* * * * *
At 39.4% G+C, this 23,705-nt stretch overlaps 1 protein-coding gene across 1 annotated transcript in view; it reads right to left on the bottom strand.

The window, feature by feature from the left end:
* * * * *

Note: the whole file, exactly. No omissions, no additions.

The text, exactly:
At 39.4% G+C, this 23,705-nt stretch overlaps 1 protein-coding gene across 1 annotated transcript in view; it reads right to left on the bottom strand.

The window, feature by feature from the left end: